I can't find a good image of the cover, but the Twenty Eighth Annual Edition of the Year's Best Science Fiction, edited by Gardner Dozois, is now out in the States.
It contains my long story from "The Mammoth Book of the End of the World", "Sleepover". Sleepover attracted almost zero attention upon its original publication (I know, moan moan moan), so I'm very grateful to Gardner for picking it for reprinting. As always, it's a blast to see my name inside the Year's Best, let alone on the cover.
Here's the opening:
They brought Gaunt out of hibernation on a blustery day in early spring. He came to consciousness in a steel-framed bed in a grey-walled room that had the economical look of something assembled in a hurry from prefabricated parts. Two people were standing at the foot of the bed, looking only moderately interested in his plight. One of them was a man, cradling a bowl of something and spooning quantities of it into his mouth, as if he was eating his breakfast on the run. He had cropped white hair and the leathery complexion of someone who spent a lot of time outside. Next to him was a woman with longer hair, greying rather than white, and with much darker skin. Like the man she was wiry of build and dressed in crumpled grey overalls, with a heavy equipment belt dangling from her hips.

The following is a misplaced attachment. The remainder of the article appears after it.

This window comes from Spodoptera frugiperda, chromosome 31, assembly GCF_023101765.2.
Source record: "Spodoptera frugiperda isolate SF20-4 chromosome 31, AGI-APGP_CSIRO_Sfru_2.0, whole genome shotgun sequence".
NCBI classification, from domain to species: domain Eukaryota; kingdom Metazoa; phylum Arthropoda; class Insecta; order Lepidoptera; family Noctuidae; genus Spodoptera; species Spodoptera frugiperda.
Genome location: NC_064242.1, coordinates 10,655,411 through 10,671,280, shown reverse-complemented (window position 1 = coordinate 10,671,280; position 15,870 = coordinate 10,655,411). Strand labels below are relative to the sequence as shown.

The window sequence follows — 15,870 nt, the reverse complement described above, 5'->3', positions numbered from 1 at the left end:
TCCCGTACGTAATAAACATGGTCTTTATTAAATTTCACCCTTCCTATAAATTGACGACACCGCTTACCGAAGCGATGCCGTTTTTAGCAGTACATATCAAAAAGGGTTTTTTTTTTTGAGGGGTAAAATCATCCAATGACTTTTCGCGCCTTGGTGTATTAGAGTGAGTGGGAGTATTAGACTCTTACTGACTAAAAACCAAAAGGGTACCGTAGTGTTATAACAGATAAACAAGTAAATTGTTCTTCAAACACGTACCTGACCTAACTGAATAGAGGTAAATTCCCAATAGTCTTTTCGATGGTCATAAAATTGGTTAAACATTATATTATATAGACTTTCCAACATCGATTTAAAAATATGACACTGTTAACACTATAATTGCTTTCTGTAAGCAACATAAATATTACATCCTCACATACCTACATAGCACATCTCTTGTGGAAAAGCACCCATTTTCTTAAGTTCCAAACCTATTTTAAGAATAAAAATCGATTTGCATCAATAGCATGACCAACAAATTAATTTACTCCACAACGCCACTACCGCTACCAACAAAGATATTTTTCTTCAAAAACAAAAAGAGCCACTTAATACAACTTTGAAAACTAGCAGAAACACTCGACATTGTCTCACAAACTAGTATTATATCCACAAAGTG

‘You in one piece, Gaunt?’ she asked, while her companion spooned in another mouthful of his breakfast. ‘You compus mentis?’
Gaunt squinted against the brightness of the room’s lighting, momentarily adrift from his memories.
‘Where am I?’ he asked. His voice came out raw, as if he had been in a loud bar the night before.
‘In a room, being woken up,’ the woman said. ‘You remember going under, right?’
He grasped for memories, something specific to hold onto. Green-gowned doctors in a clean surgical theatre, his hand signing the last of the release forms before they plumbed him into the machines. The drugs flooding his system, the utter absence of sadness or longing as he bid farewell to the old world, with all its vague disappointments.